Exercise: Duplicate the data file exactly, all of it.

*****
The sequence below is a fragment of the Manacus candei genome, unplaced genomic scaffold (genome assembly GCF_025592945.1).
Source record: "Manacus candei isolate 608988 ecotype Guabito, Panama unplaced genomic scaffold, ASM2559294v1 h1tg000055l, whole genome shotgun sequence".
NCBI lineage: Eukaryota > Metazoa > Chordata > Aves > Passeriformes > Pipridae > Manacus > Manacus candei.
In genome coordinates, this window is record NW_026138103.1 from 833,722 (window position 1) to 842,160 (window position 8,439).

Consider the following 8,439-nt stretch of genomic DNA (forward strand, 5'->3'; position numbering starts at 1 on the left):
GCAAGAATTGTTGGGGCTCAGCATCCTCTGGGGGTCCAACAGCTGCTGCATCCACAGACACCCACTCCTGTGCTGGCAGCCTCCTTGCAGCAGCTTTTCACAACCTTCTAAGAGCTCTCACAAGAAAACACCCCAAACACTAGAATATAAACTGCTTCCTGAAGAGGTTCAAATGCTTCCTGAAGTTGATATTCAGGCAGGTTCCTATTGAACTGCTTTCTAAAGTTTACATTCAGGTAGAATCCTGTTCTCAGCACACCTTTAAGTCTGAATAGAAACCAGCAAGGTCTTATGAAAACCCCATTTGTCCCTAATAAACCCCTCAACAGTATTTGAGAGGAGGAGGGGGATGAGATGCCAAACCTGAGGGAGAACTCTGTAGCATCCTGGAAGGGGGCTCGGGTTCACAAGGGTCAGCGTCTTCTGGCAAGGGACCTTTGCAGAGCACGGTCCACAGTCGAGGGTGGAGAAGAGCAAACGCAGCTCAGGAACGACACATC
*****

The sequence below is a fragment of the Manacus candei genome, unplaced genomic scaffold (genome assembly GCF_025592945.1).
Source record: "Manacus candei isolate 608988 ecotype Guabito, Panama unplaced genomic scaffold, ASM2559294v1 h1tg000055l, whole genome shotgun sequence".
NCBI lineage: Eukaryota > Metazoa > Chordata > Aves > Passeriformes > Pipridae > Manacus > Manacus candei.
In genome coordinates, this window is record NW_026138103.1 from 833,722 (window position 1) to 842,160 (window position 8,439).

Consider the following 8,439-nt stretch of genomic DNA (forward strand, 5'->3'; position numbering starts at 1 on the left):
GCAAGAATTGTTGGGGCTCAGCATCCTCTGGGGGTCCAACAGCTGCTGCATCCACAGACACCCACTCCTGTGCTGGCAGCCTCCTTGCAGCAGCTTTTCACAACCTTCTAAGAGCTCTCACAAGAAAACACCCCAAACACTAGAATATAAACTGCTTCCTGAAGAGGTTCAAATGCTTCCTGAAGTTGATATTCAGGCAGGTTCCTATTGAACTGCTTTCTAAAGTTTACATTCAGGTAGAATCCTGTTCTCAGCACACCTTTAAGTCTGAATAGAAACCAGCAAGGTCTTATGAAAACCCCATTTGTCCCTAATAAACCCCTCAACAGTATTTGAGAGGAGGAGGGGGATGAGATGCCAAACCTGAGGGAGAACTCTGTAGCATCCTGGAAGGGGGCTCGGGTTCACAAGGGTCAGCGTCTTCTGGCAAGGGACCTTTGCAGAGCACGGTCCACAGTCGAGGGTGGAGAAGAGCAAACGCAGCTCAGGAACGACACATC